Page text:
Jordan on Franco’s growth since last summer: “We kinda saw this starting last year ’round about July or August when his numbers started coming together. We were hoping he would build on that, but what he did was tremendous in my opinion. It far exceeded what I hoped he would do. … Young players, they get dealt so much failure in this game. He went really two-and-a-half months last year when he was hitting about .220 in the Sally League and we just saw a kid that never hung his head. He kept working, kept working and all of a sudden his strikeouts went down and he quit chasing and expanding the strike zone, and I think he hit .320 in July and almost .360 in August.
“He never gave in, and for a 19-year-old at the time, that’s tremendous. … He just turned a corner and got things going and finished at .285 I think with about 14 homers and he drove in 85 runs. He just didn’t surrender. We talked about it all winter, how excited we were about what he had done and there’s something good inside this kid.”
Jordan on Franco’s adjustments at the dish: “It was just more him making the adjustment to start using the whole field to hit. He was set to pull the ball, and it’s a big ballpark in Lakewood. He didn’t want to use the middle of the field because it’s Death Valley out there. He just was trying to be a pull power hitter and they were having an easy job pitching to him. His two-strike approach really got better and he just started talking his base hits up the middle and hitting the opposite-field gap.”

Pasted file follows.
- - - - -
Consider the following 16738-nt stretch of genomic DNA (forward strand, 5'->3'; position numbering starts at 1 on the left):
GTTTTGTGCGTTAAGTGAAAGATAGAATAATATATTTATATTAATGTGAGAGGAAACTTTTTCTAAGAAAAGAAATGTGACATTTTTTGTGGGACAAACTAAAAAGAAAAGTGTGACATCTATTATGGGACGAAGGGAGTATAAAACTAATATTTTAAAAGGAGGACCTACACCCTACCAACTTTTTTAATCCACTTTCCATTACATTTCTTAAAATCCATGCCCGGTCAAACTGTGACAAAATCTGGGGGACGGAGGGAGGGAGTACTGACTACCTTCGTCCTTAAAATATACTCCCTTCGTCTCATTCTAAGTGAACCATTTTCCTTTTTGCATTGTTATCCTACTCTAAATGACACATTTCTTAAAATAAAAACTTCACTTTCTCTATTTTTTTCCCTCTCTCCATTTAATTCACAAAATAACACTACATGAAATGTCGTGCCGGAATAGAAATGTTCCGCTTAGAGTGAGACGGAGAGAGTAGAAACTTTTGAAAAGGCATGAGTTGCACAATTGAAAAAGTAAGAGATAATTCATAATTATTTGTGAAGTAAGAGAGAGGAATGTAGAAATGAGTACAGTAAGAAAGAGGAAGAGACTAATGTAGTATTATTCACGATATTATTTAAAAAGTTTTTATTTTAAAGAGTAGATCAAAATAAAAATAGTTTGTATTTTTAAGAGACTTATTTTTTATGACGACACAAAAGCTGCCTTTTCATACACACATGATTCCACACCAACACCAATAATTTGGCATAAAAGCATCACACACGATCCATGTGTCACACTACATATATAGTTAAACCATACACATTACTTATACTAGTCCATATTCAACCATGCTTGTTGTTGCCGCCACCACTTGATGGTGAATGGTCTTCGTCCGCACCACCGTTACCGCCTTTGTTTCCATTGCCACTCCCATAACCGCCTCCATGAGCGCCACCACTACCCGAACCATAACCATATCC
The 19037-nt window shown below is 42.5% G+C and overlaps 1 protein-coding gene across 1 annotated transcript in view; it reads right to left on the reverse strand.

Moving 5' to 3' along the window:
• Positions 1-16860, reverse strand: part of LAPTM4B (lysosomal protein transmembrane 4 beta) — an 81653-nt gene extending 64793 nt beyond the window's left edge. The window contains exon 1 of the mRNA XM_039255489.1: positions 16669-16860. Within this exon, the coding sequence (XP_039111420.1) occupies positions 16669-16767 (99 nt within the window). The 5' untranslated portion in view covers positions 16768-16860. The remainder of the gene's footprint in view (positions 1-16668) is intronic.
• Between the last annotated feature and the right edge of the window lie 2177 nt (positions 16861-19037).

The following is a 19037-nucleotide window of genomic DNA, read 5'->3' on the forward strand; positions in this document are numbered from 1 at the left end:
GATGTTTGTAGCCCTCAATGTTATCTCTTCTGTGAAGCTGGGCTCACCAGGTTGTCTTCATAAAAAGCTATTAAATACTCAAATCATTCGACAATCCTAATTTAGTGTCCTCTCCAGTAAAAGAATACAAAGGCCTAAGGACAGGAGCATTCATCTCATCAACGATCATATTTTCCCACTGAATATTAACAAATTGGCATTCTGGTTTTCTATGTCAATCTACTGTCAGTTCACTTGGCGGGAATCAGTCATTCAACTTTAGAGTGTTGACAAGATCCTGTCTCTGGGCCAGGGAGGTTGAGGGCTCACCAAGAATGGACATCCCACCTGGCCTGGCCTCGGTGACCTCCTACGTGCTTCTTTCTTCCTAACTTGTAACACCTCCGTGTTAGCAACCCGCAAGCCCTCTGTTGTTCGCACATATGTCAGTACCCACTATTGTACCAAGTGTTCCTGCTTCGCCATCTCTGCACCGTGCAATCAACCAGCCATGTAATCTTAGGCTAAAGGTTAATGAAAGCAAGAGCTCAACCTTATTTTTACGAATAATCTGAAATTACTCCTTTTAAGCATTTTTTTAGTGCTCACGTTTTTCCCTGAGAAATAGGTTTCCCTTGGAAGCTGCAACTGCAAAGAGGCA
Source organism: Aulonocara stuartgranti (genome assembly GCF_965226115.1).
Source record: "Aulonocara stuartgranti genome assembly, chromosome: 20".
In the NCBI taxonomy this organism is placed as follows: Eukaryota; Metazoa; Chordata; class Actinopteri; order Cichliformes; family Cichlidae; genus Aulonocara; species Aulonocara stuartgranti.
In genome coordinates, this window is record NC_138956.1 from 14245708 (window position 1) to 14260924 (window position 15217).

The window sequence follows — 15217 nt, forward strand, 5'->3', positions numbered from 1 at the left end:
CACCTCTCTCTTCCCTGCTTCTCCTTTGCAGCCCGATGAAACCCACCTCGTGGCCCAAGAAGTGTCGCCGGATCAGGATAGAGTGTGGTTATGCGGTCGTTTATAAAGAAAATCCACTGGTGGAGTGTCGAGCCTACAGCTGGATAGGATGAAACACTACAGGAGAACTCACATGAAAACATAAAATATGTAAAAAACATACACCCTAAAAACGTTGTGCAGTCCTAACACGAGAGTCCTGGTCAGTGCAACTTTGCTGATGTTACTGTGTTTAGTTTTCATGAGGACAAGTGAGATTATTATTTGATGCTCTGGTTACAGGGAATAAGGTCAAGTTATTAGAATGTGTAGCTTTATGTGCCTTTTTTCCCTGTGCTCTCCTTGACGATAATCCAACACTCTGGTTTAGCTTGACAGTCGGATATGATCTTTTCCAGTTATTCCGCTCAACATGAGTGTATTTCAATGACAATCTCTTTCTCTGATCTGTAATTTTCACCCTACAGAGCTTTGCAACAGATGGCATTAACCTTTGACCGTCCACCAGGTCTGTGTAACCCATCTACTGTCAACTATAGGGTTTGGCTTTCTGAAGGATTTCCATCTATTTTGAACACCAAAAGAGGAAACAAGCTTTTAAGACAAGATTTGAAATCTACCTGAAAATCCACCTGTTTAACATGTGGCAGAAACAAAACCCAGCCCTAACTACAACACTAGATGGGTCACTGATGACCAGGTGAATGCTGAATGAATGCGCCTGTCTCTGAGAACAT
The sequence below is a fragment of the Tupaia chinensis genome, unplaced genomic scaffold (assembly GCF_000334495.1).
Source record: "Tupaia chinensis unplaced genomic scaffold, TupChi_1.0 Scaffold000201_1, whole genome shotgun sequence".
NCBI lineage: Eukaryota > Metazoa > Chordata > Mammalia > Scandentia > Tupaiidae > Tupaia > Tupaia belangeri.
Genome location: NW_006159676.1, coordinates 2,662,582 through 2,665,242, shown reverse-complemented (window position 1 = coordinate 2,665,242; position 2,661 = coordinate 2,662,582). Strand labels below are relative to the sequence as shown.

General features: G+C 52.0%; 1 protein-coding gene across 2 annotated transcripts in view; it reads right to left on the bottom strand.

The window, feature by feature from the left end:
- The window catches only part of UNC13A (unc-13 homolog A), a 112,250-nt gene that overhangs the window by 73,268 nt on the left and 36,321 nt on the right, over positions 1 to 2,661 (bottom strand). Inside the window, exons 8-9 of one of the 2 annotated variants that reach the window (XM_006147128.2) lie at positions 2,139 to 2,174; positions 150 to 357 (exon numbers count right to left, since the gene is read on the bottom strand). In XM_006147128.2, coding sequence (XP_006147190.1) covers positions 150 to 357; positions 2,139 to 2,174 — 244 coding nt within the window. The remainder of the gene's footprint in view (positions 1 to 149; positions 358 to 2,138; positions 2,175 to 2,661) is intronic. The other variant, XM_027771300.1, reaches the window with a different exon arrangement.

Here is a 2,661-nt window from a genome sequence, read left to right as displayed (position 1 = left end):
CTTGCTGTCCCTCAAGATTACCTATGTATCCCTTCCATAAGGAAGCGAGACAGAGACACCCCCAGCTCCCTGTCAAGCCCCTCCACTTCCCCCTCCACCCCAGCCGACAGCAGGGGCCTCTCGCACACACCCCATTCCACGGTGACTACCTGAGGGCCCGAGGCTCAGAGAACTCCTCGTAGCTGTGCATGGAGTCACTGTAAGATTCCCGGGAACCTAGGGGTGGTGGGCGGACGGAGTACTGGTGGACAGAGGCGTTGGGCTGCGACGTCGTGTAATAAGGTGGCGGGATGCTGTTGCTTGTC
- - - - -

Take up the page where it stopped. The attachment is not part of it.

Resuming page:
Jordan on the intangible benefits of Franco learning English: “He’s a very quiet kid, but he’s confident. What I’ve seen is that he’s a confident young man and his English has gotten a lot better. With all our Latin players, as that progression happens and they become more comfortable with the English language, I think that they exude confidence. Their self esteem is so, so good and they’re proud of themselves, which they should be.”
Jordan on Franco’s skill set: “He is not a runner. He’s a well below-average runner as far as his foot speed, but he has good first-step quickness and very good instincts at third base. His glove is going to be at least a plus glove guy in the Major Leagues. He really catches the ball very well. His arm is easy above average and he’ll show you a 70 arm at times if he has to. The bat and power are going to be the carrying tools. If he’s a .270 hitter in the big leagues, he’ll hit 25-plus home runs and drive in 80 to 100. If he makes that much contact and is that kind of hitter, which is an average 50 or 55 hitter in the big leagues, he’ll be an above-average power guy with a lot of run production. I think that’s realistic.
“He’s a good hitter and I think this year in Double-A the thing that I saw when guys tried to double up breaking pitches on him if they threw a pitch he swung through and if they went back to it, he made the adjustment the next pitch. That’s what you look for — guys who can make an adjustment inside an at-bat.”